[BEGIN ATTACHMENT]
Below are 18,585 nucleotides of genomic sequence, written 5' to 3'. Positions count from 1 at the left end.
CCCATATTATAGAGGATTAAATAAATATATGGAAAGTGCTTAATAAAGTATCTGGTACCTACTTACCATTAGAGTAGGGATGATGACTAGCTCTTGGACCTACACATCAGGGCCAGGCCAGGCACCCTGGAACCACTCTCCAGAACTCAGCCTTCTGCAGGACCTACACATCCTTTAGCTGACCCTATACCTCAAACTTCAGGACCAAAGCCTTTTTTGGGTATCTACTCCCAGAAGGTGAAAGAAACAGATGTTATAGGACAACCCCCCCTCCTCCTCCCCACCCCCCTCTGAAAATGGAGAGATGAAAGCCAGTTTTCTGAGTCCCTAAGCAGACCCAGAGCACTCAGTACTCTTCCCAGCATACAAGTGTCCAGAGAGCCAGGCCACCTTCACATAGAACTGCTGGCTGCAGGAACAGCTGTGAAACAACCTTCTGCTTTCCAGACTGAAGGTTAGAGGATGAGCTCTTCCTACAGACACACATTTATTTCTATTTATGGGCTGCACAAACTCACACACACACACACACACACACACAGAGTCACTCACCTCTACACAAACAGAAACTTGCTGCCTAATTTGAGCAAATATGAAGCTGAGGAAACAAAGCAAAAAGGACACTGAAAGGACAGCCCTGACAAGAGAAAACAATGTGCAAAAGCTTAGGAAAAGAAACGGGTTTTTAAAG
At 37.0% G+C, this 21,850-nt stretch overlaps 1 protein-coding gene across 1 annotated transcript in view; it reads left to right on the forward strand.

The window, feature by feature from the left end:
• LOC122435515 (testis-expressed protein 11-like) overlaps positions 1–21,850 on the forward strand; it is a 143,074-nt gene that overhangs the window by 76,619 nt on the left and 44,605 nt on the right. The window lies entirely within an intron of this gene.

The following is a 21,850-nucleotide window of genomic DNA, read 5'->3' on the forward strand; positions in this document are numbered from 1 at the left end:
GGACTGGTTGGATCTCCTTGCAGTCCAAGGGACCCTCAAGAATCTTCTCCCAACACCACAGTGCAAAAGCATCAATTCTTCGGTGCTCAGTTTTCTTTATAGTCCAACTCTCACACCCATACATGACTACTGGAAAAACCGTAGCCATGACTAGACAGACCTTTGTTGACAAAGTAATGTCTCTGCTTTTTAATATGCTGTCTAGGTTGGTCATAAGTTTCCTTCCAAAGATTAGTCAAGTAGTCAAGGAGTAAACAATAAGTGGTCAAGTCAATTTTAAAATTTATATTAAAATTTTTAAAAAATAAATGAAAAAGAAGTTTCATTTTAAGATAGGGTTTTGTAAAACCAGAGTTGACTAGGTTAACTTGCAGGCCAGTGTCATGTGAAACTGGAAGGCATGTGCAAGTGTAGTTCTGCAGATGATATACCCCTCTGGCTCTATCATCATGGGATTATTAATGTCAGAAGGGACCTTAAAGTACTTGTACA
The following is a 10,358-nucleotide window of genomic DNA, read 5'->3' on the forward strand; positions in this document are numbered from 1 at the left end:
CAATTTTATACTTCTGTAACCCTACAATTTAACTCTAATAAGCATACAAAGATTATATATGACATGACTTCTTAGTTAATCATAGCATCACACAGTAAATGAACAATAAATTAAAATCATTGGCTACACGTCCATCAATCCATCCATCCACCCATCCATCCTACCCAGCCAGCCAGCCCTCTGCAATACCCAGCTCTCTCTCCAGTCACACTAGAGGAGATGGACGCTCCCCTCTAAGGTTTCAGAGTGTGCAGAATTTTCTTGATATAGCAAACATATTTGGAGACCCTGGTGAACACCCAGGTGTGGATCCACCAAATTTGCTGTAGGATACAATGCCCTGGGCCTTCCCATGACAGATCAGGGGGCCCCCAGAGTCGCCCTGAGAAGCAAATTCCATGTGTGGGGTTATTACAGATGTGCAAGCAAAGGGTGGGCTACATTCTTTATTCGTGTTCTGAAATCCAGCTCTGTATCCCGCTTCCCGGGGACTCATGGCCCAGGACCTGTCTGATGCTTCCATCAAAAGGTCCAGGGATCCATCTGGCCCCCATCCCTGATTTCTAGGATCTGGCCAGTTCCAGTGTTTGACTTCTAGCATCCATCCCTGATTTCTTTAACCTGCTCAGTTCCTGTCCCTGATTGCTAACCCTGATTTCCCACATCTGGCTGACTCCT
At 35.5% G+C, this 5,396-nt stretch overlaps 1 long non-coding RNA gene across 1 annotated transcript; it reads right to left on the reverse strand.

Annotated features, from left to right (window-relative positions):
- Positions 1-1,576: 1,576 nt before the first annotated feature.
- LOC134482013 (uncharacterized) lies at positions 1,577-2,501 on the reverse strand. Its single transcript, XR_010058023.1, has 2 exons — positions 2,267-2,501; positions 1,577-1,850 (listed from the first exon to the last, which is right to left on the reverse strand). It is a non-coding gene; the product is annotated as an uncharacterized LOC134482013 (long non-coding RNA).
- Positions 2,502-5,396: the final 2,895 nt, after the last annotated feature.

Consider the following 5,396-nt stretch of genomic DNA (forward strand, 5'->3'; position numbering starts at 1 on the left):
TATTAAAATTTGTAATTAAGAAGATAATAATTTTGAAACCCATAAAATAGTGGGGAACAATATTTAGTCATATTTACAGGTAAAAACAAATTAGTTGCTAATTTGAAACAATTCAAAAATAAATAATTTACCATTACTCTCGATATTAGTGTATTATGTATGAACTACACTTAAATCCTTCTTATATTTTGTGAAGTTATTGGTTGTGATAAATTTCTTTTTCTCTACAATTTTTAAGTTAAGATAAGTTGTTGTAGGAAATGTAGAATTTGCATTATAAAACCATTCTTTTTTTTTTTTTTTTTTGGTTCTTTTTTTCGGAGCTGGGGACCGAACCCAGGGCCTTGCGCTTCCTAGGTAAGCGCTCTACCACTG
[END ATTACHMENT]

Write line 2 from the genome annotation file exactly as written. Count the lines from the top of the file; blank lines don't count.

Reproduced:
CCCATATTATAGAGGATTAAATAAATATATGGAAAGTGCTTAATAAAGTATCTGGTACCTACTTACCATTAGAGTAGGGATGATGACTAGCTCTTGGACCTACACATCAGGGCCAGGCCAGGCACCCTGGAACCACTCTCCAGAACTCAGCCTTCTGCAGGACCTACACATCCTTTAGCTGACCCTATACCTCAAACTTCAGGACCAAAGCCTTTTTTGGGTATCTACTCCCAGAAGGTGAAAGAAACAGATGTTATAGGACAACCCCCCCTCCTCCTCCCCACCCCCCTCTGAAAATGGAGAGATGAAAGCCAGTTTTCTGAGTCCCTAAGCAGACCCAGAGCACTCAGTACTCTTCCCAGCATACAAGTGTCCAGAGAGCCAGGCCACCTTCACATAGAACTGCTGGCTGCAGGAACAGCTGTGAAACAACCTTCTGCTTTCCAGACTGAAGGTTAGAGGATGAGCTCTTCCTACAGACACACATTTATTTCTATTTATGGGCTGCACAAACTCACACACACACACACACACACACACAGAGTCACTCACCTCTACACAAACAGAAACTTGCTGCCTAATTTGAGCAAATATGAAGCTGAGGAAACAAAGCAAAAAGGACACTGAAAGGACAGCCCTGACAAGAGAAAACAATGTGCAAAAGCTTAGGAAAAGAAACGGGTTTTTAAAG